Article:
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Nutritional and Photophysiological Approaches to Identifying the Niche of Gambierdiscus: Insight into the Ecology of Ciguatera Fish Poisoning

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Date Issued:
2016
Abstract:
seafood consumption in the world. CFP is a global issue with an estimated tens of thousands of fish poisonings per year along with an estimated annual economic impact of $21.19 million in the United States alone. The toxins that cause CFP are produced by tropical benthic dinoflagellates belonging to the genus Gambierdiscus. Understanding the species-specific ecophysiology of these dinoflagellates is crucial to the understanding and potential forecasting of CFP outbreaks. Currently, there are knowledge gaps in understanding the role that the nutritional and photo-physiology of Gambierdiscus play in the ecology of CFP. This research focused on the nutrient uptake kinetics as well as the photoacclimation and photoprotection of two distantly related species of Gambierdiscus. The results revealed that both species utilize a unique nutritional strategy that allows them to be competitive for nutrients among the benthos of tropical oligotrophic environments. In regards to cellular and photochemical responses, the two observed species appear to cope with varying light intensities in very different ways. However, both species appear to be adapted for typical light intensities found in tropical benthic environments and exhibit both cellular and photochemical strategies for coping with exposure to irradiances above those which are desired. Together, these results reveal a new life history strategy previously unreported for single-celled algae. The unique adaptations discovered allow these dinoflagellates to be competitive in tropical benthic environments despite a nutrient-deplete water column and exposure to a wide range of light intensities.
Title: Nutritional and Photophysiological Approaches to Identifying the Niche of Gambierdiscus: Insight into the Ecology of Ciguatera Fish Poisoning.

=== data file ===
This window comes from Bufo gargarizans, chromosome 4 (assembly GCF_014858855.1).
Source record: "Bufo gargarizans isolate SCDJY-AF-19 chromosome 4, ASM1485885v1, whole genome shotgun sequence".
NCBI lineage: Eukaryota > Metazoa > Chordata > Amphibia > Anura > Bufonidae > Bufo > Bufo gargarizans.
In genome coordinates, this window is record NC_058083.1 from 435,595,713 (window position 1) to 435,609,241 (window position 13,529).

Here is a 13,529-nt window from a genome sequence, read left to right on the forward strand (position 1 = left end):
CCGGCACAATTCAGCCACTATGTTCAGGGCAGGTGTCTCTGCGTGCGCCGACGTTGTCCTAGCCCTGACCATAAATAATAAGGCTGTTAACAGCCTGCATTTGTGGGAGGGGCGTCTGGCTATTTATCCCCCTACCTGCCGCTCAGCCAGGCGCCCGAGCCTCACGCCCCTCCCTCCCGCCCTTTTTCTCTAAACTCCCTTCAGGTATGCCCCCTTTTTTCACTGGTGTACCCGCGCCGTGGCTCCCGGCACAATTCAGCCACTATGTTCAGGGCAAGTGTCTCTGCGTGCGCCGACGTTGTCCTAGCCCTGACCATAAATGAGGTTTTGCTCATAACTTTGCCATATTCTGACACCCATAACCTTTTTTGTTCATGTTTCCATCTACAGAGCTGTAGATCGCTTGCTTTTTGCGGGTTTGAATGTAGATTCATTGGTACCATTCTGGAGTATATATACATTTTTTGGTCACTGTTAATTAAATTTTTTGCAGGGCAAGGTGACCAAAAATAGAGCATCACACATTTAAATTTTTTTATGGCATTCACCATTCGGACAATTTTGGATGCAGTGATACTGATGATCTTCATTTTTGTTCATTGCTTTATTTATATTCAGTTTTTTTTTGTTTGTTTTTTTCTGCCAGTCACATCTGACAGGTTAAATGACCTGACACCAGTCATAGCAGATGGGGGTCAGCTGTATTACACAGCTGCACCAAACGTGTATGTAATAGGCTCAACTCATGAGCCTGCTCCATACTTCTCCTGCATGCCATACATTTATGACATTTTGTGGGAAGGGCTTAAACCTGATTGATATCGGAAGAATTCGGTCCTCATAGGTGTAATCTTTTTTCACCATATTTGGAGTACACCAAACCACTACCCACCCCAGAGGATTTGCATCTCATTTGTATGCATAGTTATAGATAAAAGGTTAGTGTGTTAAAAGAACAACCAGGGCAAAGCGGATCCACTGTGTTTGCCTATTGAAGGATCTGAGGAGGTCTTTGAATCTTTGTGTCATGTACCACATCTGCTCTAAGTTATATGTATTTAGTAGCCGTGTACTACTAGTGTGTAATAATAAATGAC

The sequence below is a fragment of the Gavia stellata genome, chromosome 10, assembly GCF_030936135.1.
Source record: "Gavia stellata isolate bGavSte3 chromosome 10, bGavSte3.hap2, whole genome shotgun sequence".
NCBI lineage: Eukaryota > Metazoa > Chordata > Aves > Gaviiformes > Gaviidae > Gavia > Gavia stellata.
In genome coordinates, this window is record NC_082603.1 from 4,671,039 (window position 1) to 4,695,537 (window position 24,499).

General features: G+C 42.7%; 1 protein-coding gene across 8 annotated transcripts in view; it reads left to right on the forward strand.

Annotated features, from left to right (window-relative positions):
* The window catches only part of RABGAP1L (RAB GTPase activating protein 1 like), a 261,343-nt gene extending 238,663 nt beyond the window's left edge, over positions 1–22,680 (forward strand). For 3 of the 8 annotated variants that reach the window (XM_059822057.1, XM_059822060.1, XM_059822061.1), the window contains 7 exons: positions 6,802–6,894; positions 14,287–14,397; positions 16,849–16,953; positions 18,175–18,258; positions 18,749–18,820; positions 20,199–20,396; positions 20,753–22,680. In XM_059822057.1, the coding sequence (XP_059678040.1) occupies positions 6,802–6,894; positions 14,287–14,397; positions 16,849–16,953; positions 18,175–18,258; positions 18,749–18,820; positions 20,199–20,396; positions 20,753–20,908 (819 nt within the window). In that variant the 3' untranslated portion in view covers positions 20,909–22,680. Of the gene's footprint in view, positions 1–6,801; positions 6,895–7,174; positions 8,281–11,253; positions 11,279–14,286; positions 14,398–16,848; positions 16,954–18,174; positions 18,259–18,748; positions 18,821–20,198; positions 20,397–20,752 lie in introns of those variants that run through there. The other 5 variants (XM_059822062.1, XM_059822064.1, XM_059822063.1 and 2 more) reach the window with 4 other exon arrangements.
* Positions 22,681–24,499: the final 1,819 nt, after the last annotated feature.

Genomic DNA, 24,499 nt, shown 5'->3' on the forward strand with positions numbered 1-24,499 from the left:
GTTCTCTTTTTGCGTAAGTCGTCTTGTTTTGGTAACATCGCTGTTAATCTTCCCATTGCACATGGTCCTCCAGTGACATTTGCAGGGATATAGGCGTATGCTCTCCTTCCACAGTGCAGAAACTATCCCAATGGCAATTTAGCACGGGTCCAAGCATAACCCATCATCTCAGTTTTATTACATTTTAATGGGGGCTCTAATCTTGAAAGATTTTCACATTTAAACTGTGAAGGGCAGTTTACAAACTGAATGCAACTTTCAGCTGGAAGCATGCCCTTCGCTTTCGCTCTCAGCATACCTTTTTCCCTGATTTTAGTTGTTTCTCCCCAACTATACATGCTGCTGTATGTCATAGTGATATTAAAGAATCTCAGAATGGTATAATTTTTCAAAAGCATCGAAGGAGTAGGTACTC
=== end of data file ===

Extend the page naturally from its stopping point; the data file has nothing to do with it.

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Name(s): Leynse, Alexander Kenneth
Type of Resource: text
Issuance: single unit
Date Issued: 2016
Physical Form: Thesis
Extent: 122 pgs.
Language(s): English
Abstract: seafood consumption in the world. CFP is a global issue with an estimated tens of thousands of fish poisonings per year along with an estimated annual economic impact of $21.19 million in the United States alone. The toxins that cause CFP are produced by tropical benthic dinoflagellates belonging to the genus Gambierdiscus. Understanding the species-specific ecophysiology of these dinoflagellates is crucial to the understanding and potential forecasting of CFP outbreaks. Currently, there are knowledge gaps in understanding the role that the nutritional and photo-physiology of Gambierdiscus play in the ecology of CFP. This research focused on the nutrient uptake kinetics as well as the photoacclimation and photoprotection of two distantly related species of Gambierdiscus. The results revealed that both species utilize a unique nutritional strategy that allows them to be competitive for nutrients among the benthos of tropical oligotrophic environments. In regards to cellular and photochemical responses, the two observed species appear to cope with varying light intensities in very different ways. However, both species appear to be adapted for typical light intensities found in tropical benthic environments and exhibit both cellular and photochemical strategies for coping with exposure to irradiances above those which are desired. Together, these results reveal a new life history strategy previously unreported for single-celled algae. The unique adaptations discovered allow these dinoflagellates to be competitive in tropical benthic environments despite a nutrient-deplete water column and exposure to a wide range of light intensities.
Identifier: Leynse_fgcu_1743_10187 (IID)
Note(s): Degree Awarded: Master of Science
Subject(s): Ciguatera
Dinoflagellate
Gambierdiscus
Nutrient
Photosynthesis
Physiology
Persistent Link to This Record: http://purl.flvc.org/fgcu/fd/Leynse_fgcu_1743_10187
Use and Reproduction: All rights reserved.
Host Institution: FGCU